5. Descriptions. While most of the time I keep my posts short and to-the-point, at times I can really go for it and write an epic description of a place that would be hard for me as a DM to roll off the cuff. I can describe the sights, smells, sounds of an area, go back through it, proof it, think about it again and completely re-write it, etc... This is fun when the players enter a new city for the first time and I want to give it a feel. I get to be as descriptive and creative as I can be and get it all down to the best of my writing ability.

6. Player to player roleplaying. While this is something that my oldest group of players (now disbanded) were really good at - for some folks it is hard for them to develop their characters personality and think of how she/he would respond to different situations and other characters. With this gaming format I have been blown away by the creativity and writing ability of some of my characters. One of my characters was an editor for an un-disclosed magazine in Scotland. He was so good at writing posts for his character that at times I felt I was reading a novel of the highest grade. He eventually left the game - since he was more interested in focusing on story-based freeform roleplaying without having the "game" aspects intrude - whereas the rest of our group wanted a balance between roleplaying banter and exploration, and dungeon crawling, and even a little hack-n-slash now and again.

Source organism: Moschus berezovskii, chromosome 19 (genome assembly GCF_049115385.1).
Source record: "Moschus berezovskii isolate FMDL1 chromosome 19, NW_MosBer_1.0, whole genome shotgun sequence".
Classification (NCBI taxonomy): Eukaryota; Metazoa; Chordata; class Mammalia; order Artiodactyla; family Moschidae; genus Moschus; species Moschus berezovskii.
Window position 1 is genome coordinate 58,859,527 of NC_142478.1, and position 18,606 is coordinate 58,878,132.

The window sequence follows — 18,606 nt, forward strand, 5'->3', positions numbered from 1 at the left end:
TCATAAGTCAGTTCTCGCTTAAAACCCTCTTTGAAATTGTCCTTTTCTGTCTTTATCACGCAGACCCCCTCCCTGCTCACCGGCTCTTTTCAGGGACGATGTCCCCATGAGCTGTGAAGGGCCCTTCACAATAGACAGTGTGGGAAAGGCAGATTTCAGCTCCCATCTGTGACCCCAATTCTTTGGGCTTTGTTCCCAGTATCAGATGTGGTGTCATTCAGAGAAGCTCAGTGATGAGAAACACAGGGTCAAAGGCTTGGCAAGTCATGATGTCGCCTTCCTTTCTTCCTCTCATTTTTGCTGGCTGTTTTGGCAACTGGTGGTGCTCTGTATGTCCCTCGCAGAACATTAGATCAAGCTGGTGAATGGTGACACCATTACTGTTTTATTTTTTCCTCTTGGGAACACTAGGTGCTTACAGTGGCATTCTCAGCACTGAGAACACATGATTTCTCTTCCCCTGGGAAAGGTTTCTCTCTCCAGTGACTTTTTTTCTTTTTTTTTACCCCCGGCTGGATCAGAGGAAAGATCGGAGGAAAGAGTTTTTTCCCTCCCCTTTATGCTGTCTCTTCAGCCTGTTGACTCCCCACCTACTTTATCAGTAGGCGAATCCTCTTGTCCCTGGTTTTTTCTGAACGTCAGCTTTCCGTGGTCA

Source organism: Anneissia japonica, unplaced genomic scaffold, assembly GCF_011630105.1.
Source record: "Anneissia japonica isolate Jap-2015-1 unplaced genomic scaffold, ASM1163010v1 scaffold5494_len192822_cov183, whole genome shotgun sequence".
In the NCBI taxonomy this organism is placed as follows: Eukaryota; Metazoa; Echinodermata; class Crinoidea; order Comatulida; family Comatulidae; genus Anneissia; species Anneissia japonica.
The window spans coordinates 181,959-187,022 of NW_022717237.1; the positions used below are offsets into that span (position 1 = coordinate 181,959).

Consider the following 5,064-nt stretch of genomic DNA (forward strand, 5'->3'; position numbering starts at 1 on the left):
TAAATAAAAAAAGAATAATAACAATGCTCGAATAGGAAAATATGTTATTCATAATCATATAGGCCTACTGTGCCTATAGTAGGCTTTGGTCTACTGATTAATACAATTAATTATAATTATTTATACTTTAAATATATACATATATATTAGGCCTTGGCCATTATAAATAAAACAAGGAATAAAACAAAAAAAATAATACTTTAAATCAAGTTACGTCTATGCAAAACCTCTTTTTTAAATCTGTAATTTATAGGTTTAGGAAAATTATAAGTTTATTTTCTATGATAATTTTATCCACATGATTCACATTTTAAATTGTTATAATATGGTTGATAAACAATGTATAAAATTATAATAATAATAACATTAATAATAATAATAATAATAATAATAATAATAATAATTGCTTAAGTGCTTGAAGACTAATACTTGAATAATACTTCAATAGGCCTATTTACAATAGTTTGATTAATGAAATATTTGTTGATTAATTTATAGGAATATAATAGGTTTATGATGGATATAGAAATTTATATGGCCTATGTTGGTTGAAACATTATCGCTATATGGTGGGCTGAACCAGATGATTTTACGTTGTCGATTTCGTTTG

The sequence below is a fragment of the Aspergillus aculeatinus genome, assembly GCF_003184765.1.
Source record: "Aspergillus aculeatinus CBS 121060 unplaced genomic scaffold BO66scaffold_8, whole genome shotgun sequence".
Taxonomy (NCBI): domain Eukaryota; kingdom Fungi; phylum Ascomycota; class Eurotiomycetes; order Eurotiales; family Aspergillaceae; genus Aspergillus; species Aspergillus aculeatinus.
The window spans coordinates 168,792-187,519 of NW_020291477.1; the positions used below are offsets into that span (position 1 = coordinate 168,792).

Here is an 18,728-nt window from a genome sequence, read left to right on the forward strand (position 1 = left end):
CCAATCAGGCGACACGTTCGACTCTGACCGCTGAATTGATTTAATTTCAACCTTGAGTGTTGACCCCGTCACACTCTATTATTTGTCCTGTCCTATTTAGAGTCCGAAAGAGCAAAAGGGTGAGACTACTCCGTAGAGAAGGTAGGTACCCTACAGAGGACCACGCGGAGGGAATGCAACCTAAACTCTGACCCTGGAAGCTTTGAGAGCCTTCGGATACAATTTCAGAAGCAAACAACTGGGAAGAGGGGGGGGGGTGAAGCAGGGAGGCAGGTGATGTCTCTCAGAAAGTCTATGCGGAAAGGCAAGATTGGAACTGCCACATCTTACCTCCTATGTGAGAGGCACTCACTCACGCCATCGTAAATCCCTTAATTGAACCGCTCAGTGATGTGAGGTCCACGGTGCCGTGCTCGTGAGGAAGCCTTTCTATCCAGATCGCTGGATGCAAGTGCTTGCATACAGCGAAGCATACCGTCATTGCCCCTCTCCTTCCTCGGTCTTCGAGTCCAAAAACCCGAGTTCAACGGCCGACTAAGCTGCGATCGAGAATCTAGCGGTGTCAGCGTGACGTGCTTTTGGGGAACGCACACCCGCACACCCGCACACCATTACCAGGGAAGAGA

Well, I can't think of anything else at the moment, if there are any readers of this blog out there, comment if you have any other ideas/suggestions/etc...

I think this is all I am going to post about PBEM gaming for now. Future posts will involve a couple of features about the games I am running and playing in that I am a little conflicted about and need to think more about before I post in depth on the subjects. Just to tickle the interests of my zero readers/followers :)... the topics will be: combat in PBEM, dice rolling (how to do this in a PBEM setting), player control/influence over how the game progresses, party consensus (or lack of it) and posters who don't seem to understand how to put action verbs into a post and how these problems seem to be the greatest entropic time-sucks on a PBEM campaign.

1 comment:

  1. I can't thank you enough for posting this. I've been playing in a weekly chat game for about a year now, and that rocks, but my main experience with PBP has been two games that both crashed and burned within a couple of weeks. I know that a lot of people really like PBP, and I love the text aspect of chat gaming enough that its sister-style intrigues me, so I've been looking around and thinking and trying to figure out what went wrong with those games and what the strengths of the format are.

    So, basically, keep posting about it. Please!